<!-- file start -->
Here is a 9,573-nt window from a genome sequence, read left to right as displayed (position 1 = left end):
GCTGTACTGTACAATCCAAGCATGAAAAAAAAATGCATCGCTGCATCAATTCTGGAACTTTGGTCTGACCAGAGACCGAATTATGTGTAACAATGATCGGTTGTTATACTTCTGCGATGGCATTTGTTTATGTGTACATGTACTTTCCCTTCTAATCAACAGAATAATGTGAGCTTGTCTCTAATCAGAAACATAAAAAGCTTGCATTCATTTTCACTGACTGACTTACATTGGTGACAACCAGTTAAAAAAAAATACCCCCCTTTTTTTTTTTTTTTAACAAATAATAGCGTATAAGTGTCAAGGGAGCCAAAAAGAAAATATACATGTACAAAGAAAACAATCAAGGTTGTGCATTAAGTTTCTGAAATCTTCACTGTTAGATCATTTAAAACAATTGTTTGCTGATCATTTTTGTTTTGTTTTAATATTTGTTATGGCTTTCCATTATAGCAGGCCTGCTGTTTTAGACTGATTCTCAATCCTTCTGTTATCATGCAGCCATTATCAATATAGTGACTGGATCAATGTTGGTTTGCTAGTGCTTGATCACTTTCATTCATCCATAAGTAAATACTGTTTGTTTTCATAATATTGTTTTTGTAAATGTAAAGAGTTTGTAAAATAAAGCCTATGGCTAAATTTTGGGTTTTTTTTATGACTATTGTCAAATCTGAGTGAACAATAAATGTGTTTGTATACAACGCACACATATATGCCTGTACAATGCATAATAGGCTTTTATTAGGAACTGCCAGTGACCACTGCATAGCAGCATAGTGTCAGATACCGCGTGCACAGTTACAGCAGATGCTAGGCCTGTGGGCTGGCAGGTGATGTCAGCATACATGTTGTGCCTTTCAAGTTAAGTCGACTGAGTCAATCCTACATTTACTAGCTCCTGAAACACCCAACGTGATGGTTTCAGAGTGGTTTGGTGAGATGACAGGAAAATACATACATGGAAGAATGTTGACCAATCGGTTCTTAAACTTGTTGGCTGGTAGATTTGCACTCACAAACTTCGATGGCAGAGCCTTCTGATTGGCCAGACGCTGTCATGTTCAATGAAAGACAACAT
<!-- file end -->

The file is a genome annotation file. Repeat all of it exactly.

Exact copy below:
Here is a 9,573-nt window from a genome sequence, read left to right as displayed (position 1 = left end):
GCTGTACTGTACAATCCAAGCATGAAAAAAAAATGCATCGCTGCATCAATTCTGGAACTTTGGTCTGACCAGAGACCGAATTATGTGTAACAATGATCGGTTGTTATACTTCTGCGATGGCATTTGTTTATGTGTACATGTACTTTCCCTTCTAATCAACAGAATAATGTGAGCTTGTCTCTAATCAGAAACATAAAAAGCTTGCATTCATTTTCACTGACTGACTTACATTGGTGACAACCAGTTAAAAAAAAATACCCCCCTTTTTTTTTTTTTTTAACAAATAATAGCGTATAAGTGTCAAGGGAGCCAAAAAGAAAATATACATGTACAAAGAAAACAATCAAGGTTGTGCATTAAGTTTCTGAAATCTTCACTGTTAGATCATTTAAAACAATTGTTTGCTGATCATTTTTGTTTTGTTTTAATATTTGTTATGGCTTTCCATTATAGCAGGCCTGCTGTTTTAGACTGATTCTCAATCCTTCTGTTATCATGCAGCCATTATCAATATAGTGACTGGATCAATGTTGGTTTGCTAGTGCTTGATCACTTTCATTCATCCATAAGTAAATACTGTTTGTTTTCATAATATTGTTTTTGTAAATGTAAAGAGTTTGTAAAATAAAGCCTATGGCTAAATTTTGGGTTTTTTTTATGACTATTGTCAAATCTGAGTGAACAATAAATGTGTTTGTATACAACGCACACATATATGCCTGTACAATGCATAATAGGCTTTTATTAGGAACTGCCAGTGACCACTGCATAGCAGCATAGTGTCAGATACCGCGTGCACAGTTACAGCAGATGCTAGGCCTGTGGGCTGGCAGGTGATGTCAGCATACATGTTGTGCCTTTCAAGTTAAGTCGACTGAGTCAATCCTACATTTACTAGCTCCTGAAACACCCAACGTGATGGTTTCAGAGTGGTTTGGTGAGATGACAGGAAAATACATACATGGAAGAATGTTGACCAATCGGTTCTTAAACTTGTTGGCTGGTAGATTTGCACTCACAAACTTCGATGGCAGAGCCTTCTGATTGGCCAGACGCTGTCATGTTCAATGAAAGACAACAT